Only slow decline in exercise capacity in the natural history of patients with congenital heart disease: A longitudinal study in 522 patients

Jan Müller, Peter Ewert, Alfred Hager

Research output: Contribution to journalArticlepeer-review

18 Scopus citations

Abstract

Objective: Exercise studies in patients with congenital heart disease (CHD) suggest that exercise capacity declines progressively. This study aims to assess the natural history of exercise capacity in patients with CHD from serial cardiopulmonary exercise tests (CPETs) and to identify factors that are associated with the rate of decrease. Patients and methods: From July 2001-August 2012 we included all patients with CHD who had two CPETs separated by at least six months. Patients with any kind of intervention (surgery, catheter intervention, or change in medication) between the two tests were excluded. Results: In 522 patients (24.8 ± 10.2 years, 215 female) peak oxygen uptake (VO2) was reduced to 80.0 ± 20.7% predicted and declined significantly during a mean follow-up of 2.5 ± 1.8 years to 78.1 ± 20.4% predicted (p < 0.0001). The annual declining rate of peak VO2 was only -1.01 ± 6.83% points per year. Higher peak oxygen pulse (% predicted) (r = -0.230; p < 0.0001), higher peak VO2 (% predicted) (r = -0.213; p < 0.0001) at baseline testing and the presence of a pacemaker (r = -0.095; p = 0.031) were only weakly associated with a more rapid decline in peak VO2 (% predicted) over time. The decline was independent from diagnosis, heart defect severity, systemic ventricular morphology and age. Conclusions: There was a progressive, but slow, decline in the natural history of exercise capacity in all kind of patients with CHD. Except for having a pacemaker, we could not find any factors associated with this decline.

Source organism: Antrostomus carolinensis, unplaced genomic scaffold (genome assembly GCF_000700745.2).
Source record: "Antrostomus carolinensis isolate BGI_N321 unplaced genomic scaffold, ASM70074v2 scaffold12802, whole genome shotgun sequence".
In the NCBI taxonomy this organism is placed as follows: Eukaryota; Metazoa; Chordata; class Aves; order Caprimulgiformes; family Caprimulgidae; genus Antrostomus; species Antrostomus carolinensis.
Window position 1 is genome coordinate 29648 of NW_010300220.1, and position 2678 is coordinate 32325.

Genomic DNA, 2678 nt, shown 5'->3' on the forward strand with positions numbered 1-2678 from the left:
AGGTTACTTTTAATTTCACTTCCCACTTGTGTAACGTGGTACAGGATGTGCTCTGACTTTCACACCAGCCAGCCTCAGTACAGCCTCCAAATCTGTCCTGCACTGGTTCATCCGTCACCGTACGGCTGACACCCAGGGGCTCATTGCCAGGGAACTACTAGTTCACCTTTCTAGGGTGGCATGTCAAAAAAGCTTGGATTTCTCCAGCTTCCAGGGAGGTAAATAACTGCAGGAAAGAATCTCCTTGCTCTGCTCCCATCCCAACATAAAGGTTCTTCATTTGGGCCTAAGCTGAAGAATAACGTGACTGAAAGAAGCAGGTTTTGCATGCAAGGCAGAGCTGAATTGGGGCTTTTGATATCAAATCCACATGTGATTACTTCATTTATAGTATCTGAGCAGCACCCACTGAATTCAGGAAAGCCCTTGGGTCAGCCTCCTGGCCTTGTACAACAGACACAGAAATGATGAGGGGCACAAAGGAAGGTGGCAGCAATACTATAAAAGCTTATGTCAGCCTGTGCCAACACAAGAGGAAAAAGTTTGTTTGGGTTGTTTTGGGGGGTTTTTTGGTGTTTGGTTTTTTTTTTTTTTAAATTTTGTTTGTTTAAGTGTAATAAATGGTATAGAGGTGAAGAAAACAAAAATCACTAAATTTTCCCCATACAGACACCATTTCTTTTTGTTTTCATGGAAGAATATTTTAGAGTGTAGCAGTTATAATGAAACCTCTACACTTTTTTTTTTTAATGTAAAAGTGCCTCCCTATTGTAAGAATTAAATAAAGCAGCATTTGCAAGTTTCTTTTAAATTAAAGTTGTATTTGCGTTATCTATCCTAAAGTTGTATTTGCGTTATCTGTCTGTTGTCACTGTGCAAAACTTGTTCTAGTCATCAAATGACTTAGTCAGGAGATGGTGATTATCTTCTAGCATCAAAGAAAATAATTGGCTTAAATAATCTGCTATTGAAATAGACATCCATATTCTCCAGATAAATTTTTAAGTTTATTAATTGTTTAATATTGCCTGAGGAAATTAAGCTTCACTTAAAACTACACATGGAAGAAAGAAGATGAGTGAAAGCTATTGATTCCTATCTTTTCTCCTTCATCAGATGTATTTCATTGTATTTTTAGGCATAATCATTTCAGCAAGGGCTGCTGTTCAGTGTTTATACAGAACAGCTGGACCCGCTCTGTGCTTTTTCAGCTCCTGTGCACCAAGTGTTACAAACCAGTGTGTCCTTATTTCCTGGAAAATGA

Original languageEnglish
Pages (from-to)113-118
Number of pages6
JournalEuropean Journal of Preventive Cardiology
Volume22
Issue number1
DOIs
StatePublished - 19 Jan 2015

Keywords

  • Congenital heart disease
  • Exercise capacity
  • Exercise testing
  • Natural history
  • Peak oxygen uptake
  • Serial study

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